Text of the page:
(Bloomberg Opinion) — Now that the bear market is officially over, with the U.S. stock market having reclaimed its pre-coronavirus peak in August, it’s a good time to ask how well investors navigated the market’s breakneck plunge and recovery, the fastest round-trip on record. The answer may inform another question that is increasingly on the minds of individual investors: whether to hand their savings to a money manager or invest it themselves.
Investors have never had more places to put their savings. Money management was once reserved for the well-heeled, but now everyone from Wall Street banks to discount brokers to fund companies to independent robo-advisers will happily look after anyone’s money, no matter how modest the sum. Alternatively, do-it-yourself-minded investors can purchase low-cost exchange-traded funds that track broad stock and bond markets on Robinhood and other free trading apps, which is cheaper than paying a money manager.
Or is it? Money managers like to say that investors are better off hiring a professional, even after accounting for fees, because the manager will stop them from making costly mistakes. Chief among them is investors’ reputation for ill-timed investment moves, loading up on stocks during booms and dumping them during busts.
But recent data suggest investors no longer deserve that reputation, at least when it comes to investing in U.S. stocks. Morningstar’s annual “Mind the Gap” report estimates the impact of investors’ behavior on their investments in U.S. mutual funds and ETFs. Specifically, it attempts to measure the so-called behavior gap, or the difference between the performance reported by funds and the returns investors in those funds manage to capture. According to the latest report, the gap for U.S. stock funds was a positive 0.29% a year during the 10-year period from 2010 to 2019, meaning that on average, investors captured every bit of their funds’ return and then some.
It wasn’t always so. During the 10-year period ending in 2015, the first 10-year period in Morningstar’s report, the gap was a negative 0.36%. The next two 10-year periods ending in 2016 and 2017 were even more negative. But beginning during the 10-year period ending 2018, the gap turned positive. One reason for the improvement is that 2008 dropped out, a year in which investors dumped U.S. stocks in huge numbers as the market collapsed in response to the financial crisis.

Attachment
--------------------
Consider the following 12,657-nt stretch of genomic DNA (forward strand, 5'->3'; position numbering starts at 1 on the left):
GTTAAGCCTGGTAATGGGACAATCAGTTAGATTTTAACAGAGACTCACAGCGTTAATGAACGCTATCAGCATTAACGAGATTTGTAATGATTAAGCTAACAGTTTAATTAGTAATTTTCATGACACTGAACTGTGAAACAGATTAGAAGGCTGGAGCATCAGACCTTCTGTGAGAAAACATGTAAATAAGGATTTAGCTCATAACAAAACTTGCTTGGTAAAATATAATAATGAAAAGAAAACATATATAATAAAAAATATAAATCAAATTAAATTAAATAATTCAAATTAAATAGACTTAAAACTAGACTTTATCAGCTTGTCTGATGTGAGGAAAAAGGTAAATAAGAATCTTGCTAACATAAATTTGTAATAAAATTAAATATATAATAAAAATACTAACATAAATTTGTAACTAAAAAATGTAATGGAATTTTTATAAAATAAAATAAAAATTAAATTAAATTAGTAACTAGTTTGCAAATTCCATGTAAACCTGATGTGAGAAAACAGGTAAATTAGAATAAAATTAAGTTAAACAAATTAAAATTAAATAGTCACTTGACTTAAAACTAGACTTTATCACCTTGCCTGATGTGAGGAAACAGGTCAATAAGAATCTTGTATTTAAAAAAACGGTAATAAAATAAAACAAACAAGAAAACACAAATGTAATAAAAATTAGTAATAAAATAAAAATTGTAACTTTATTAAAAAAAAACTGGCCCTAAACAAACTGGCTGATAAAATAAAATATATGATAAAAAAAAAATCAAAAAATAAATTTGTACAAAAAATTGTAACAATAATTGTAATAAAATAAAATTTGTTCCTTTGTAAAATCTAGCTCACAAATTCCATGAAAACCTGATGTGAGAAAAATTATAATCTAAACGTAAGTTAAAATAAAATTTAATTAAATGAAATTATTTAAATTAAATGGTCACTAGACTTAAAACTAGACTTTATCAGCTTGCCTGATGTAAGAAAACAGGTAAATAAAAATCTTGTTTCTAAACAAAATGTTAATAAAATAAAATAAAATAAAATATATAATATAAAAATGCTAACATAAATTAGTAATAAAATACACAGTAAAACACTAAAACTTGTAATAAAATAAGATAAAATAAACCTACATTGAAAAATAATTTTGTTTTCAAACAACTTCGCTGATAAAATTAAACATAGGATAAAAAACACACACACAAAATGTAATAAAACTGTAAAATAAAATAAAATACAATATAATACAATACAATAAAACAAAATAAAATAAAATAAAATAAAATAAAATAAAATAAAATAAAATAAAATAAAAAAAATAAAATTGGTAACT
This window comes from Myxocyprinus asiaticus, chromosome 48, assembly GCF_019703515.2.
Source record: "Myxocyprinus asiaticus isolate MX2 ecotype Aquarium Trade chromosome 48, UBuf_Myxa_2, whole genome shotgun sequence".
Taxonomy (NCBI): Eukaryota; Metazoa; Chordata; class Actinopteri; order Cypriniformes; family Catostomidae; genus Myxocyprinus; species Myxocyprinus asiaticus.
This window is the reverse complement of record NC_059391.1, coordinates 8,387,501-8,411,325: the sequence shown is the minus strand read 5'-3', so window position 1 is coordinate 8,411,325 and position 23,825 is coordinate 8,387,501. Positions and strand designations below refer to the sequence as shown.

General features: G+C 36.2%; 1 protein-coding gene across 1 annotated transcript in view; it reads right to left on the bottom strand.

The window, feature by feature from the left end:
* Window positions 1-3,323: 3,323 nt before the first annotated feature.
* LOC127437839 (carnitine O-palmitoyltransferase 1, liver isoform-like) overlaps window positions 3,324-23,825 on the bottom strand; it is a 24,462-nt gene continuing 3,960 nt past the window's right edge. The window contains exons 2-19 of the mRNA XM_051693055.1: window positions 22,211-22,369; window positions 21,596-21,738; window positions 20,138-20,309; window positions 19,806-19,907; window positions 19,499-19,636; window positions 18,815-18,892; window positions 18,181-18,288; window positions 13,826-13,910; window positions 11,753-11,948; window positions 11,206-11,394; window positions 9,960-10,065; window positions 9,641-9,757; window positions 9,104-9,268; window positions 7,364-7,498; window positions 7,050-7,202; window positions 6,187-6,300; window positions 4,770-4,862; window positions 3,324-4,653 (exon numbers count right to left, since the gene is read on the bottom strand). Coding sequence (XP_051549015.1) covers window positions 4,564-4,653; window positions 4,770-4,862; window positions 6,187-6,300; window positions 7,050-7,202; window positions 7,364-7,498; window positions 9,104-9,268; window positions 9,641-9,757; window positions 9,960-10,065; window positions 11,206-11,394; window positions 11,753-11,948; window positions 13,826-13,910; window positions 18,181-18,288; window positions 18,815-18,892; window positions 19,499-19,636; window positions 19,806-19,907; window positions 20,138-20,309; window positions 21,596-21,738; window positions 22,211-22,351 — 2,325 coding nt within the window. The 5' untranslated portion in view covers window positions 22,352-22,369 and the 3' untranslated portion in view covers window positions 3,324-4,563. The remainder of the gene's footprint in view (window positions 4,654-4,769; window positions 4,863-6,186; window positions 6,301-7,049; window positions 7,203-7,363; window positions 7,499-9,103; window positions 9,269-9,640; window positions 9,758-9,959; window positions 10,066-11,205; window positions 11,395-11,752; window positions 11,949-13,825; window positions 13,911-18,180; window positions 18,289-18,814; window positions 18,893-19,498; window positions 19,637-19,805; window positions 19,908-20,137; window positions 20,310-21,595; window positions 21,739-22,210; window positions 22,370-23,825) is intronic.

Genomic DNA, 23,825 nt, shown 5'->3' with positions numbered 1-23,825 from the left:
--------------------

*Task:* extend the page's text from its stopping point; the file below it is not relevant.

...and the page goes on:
Investors appear to have learned from that experience, as the positive behavior gap during the last 10 years suggests. But the last decade was also notable for an unusually long and uninterrupted bull market, and investing is obviously a lot easier when stocks are surging. The recent, albeit brief, bear market was the first opportunity since the financial crisis to gauge how investors would hold up during a market plunge.
So how did they do? Shockingly well. Early indications suggest that most of them didn’t budge. Monthly net flows as a percentage of total assets in U.S. stock mutual funds and ETFs have been consistently minuscule this year, averaging 0.26% per month through August with little variation, according to numbers compiled by Morningstar. In other words, faced with one of the wildest market gyrations on record, most investors just shrugged their shoulders.
If anything, those who moved money around this year more likely bought low and sold high rather than the other way around. U.S. stock funds took in a net $10 billion during the market’s swoon in March. Since then, as the market has recovered, investors have pulled on average a net $31 billion a month from those funds.